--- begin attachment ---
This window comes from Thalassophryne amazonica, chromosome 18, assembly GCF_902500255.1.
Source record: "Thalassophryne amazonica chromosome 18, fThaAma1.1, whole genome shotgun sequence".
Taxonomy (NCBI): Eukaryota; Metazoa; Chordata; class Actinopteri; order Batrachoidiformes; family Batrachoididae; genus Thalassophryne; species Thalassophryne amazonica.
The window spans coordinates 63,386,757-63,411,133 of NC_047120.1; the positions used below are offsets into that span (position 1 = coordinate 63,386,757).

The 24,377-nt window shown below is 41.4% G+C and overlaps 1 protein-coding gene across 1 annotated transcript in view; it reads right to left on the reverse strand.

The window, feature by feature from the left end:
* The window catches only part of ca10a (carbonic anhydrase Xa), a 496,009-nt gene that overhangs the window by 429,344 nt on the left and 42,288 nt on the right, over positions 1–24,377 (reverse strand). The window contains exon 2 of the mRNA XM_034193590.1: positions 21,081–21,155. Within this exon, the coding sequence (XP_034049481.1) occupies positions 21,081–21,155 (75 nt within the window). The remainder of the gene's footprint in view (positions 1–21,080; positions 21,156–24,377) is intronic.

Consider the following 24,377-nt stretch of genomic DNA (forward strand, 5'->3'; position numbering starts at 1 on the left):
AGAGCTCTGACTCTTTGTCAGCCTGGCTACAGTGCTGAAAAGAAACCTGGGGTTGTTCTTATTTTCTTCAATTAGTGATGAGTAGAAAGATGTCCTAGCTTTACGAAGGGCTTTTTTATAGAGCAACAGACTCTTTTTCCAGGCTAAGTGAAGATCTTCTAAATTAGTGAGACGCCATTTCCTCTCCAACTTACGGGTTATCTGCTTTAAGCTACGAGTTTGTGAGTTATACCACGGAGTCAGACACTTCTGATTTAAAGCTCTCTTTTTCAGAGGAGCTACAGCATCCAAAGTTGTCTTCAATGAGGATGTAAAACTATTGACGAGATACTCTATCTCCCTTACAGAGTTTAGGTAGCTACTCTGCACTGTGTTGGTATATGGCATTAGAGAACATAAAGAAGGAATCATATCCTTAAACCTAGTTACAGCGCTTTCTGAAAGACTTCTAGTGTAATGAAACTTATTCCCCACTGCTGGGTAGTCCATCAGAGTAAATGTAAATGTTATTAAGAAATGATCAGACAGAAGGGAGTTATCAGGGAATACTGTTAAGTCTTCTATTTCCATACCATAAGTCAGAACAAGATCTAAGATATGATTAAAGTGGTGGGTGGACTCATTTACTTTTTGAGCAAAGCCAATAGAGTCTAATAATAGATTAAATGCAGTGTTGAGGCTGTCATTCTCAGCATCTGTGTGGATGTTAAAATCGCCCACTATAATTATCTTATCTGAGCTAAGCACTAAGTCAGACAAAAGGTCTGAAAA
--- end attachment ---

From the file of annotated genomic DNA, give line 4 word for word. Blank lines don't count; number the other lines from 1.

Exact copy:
The window spans coordinates 63,386,757-63,411,133 of NC_047120.1; the positions used below are offsets into that span (position 1 = coordinate 63,386,757).